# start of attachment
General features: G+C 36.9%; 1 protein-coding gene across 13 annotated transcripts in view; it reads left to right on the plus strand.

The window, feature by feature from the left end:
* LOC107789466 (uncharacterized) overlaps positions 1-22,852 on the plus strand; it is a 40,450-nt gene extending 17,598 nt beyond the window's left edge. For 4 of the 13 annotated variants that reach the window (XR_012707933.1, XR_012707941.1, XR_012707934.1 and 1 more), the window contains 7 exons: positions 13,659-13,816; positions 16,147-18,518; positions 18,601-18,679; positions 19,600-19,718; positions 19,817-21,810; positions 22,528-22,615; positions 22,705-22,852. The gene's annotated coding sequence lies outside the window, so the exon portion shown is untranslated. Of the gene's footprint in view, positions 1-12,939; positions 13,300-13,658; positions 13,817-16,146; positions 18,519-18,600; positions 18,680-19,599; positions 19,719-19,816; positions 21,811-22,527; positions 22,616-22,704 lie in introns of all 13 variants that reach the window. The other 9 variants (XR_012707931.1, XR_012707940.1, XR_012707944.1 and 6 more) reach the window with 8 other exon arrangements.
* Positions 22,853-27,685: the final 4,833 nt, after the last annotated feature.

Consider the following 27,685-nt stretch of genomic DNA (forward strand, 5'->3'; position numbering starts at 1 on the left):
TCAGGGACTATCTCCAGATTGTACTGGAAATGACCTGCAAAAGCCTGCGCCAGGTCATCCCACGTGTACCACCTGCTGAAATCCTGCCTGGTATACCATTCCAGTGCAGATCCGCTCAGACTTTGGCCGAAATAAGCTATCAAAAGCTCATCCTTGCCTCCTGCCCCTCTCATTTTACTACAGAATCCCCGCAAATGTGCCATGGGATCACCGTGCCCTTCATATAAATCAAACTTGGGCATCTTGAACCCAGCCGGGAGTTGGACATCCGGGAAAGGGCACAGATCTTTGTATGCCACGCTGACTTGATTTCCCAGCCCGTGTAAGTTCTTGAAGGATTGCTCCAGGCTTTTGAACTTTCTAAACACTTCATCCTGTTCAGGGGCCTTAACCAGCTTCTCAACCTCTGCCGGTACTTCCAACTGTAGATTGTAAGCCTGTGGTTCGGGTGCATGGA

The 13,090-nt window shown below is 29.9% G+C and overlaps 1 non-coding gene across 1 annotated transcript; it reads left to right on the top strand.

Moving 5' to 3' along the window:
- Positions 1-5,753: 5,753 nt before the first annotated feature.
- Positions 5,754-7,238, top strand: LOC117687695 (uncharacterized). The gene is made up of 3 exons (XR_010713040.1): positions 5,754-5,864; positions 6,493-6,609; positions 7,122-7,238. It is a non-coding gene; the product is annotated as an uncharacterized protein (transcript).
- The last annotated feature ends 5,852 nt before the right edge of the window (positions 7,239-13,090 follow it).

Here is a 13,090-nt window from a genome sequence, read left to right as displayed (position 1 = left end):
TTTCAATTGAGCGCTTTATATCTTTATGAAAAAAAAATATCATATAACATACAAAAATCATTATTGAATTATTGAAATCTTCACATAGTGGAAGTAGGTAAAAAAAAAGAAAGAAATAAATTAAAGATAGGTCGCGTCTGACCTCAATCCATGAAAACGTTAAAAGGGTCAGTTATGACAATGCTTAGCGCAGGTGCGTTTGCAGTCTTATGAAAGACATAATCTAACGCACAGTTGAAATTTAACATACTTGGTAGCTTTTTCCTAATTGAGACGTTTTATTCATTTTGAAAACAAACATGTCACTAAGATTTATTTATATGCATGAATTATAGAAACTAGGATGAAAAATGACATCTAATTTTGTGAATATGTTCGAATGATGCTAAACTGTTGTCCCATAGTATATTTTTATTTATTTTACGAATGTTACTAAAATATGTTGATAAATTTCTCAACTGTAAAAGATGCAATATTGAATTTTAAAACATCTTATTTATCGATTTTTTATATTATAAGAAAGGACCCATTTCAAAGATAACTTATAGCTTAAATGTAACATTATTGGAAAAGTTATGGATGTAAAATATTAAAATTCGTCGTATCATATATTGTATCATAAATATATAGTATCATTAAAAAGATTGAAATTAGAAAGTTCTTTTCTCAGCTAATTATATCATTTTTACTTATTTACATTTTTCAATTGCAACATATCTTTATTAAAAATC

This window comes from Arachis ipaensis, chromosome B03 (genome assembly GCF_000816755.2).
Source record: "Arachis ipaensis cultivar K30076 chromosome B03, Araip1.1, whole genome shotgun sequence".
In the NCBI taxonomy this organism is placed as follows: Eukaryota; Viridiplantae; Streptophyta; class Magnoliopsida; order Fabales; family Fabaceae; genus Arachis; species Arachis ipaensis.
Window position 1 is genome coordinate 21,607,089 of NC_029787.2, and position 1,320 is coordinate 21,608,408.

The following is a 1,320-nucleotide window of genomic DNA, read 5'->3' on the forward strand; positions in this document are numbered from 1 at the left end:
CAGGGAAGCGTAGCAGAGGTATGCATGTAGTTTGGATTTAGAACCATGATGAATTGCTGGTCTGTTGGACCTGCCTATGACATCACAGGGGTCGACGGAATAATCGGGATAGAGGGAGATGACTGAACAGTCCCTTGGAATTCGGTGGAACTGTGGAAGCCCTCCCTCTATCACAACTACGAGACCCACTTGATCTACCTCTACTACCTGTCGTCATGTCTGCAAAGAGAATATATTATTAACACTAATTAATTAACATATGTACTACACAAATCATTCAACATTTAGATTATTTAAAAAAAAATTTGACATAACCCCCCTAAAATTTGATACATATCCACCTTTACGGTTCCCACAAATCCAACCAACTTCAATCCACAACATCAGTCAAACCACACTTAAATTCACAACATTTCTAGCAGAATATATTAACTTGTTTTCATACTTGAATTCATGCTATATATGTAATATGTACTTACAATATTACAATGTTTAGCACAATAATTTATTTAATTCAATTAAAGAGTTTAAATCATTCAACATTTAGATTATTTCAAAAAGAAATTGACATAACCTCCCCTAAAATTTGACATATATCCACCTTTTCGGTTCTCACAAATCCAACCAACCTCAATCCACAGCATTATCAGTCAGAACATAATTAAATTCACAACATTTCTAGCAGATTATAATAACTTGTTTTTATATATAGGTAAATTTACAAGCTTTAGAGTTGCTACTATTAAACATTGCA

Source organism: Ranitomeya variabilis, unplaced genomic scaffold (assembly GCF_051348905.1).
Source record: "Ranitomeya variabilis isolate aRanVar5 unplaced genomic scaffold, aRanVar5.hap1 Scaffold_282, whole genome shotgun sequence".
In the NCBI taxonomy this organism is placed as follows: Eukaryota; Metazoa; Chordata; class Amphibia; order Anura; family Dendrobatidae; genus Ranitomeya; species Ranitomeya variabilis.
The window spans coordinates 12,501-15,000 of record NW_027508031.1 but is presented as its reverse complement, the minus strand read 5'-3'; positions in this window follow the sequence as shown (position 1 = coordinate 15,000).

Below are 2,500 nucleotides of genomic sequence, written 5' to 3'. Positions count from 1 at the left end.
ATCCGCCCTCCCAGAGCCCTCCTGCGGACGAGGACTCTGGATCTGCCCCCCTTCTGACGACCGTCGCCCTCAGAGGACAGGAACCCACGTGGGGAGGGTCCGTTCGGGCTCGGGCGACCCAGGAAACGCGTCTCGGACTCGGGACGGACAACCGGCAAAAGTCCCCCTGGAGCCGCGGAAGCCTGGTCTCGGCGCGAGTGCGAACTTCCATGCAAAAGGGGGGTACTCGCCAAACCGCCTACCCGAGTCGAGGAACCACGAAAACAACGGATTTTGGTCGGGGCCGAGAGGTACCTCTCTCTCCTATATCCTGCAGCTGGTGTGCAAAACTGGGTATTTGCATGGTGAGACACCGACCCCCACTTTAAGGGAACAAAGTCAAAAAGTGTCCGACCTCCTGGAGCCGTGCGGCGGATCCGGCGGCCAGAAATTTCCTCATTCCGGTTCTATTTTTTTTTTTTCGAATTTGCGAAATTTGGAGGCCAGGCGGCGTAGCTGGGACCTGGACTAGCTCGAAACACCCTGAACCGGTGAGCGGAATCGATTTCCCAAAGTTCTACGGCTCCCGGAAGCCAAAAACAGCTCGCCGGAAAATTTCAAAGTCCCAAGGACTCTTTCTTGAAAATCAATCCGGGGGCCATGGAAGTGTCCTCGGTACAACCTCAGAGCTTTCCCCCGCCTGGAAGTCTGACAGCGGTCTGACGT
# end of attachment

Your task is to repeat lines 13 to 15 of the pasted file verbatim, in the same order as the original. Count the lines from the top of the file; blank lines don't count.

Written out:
TTTCAATTGAGCGCTTTATATCTTTATGAAAAAAAAATATCATATAACATACAAAAATCATTATTGAATTATTGAAATCTTCACATAGTGGAAGTAGGTAAAAAAAAAGAAAGAAATAAATTAAAGATAGGTCGCGTCTGACCTCAATCCATGAAAACGTTAAAAGGGTCAGTTATGACAATGCTTAGCGCAGGTGCGTTTGCAGTCTTATGAAAGACATAATCTAACGCACAGTTGAAATTTAACATACTTGGTAGCTTTTTCCTAATTGAGACGTTTTATTCATTTTGAAAACAAACATGTCACTAAGATTTATTTATATGCATGAATTATAGAAACTAGGATGAAAAATGACATCTAATTTTGTGAATATGTTCGAATGATGCTAAACTGTTGTCCCATAGTATATTTTTATTTATTTTACGAATGTTACTAAAATATGTTGATAAATTTCTCAACTGTAAAAGATGCAATATTGAATTTTAAAACATCTTATTTATCGATTTTTTATATTATAAGAAAGGACCCATTTCAAAGATAACTTATAGCTTAAATGTAACATTATTGGAAAAGTTATGGATGTAAAATATTAAAATTCGTCGTATCATATATTGTATCATAAATATATAGTATCATTAAAAAGATTGAAATTAGAAAGTTCTTTTCTCAGCTAATTATATCATTTTTACTTATTTACATTTTTCAATTGCAACATATCTTTATTAAAAATC

This window comes from Arachis ipaensis, chromosome B03 (genome assembly GCF_000816755.2).
Source record: "Arachis ipaensis cultivar K30076 chromosome B03, Araip1.1, whole genome shotgun sequence".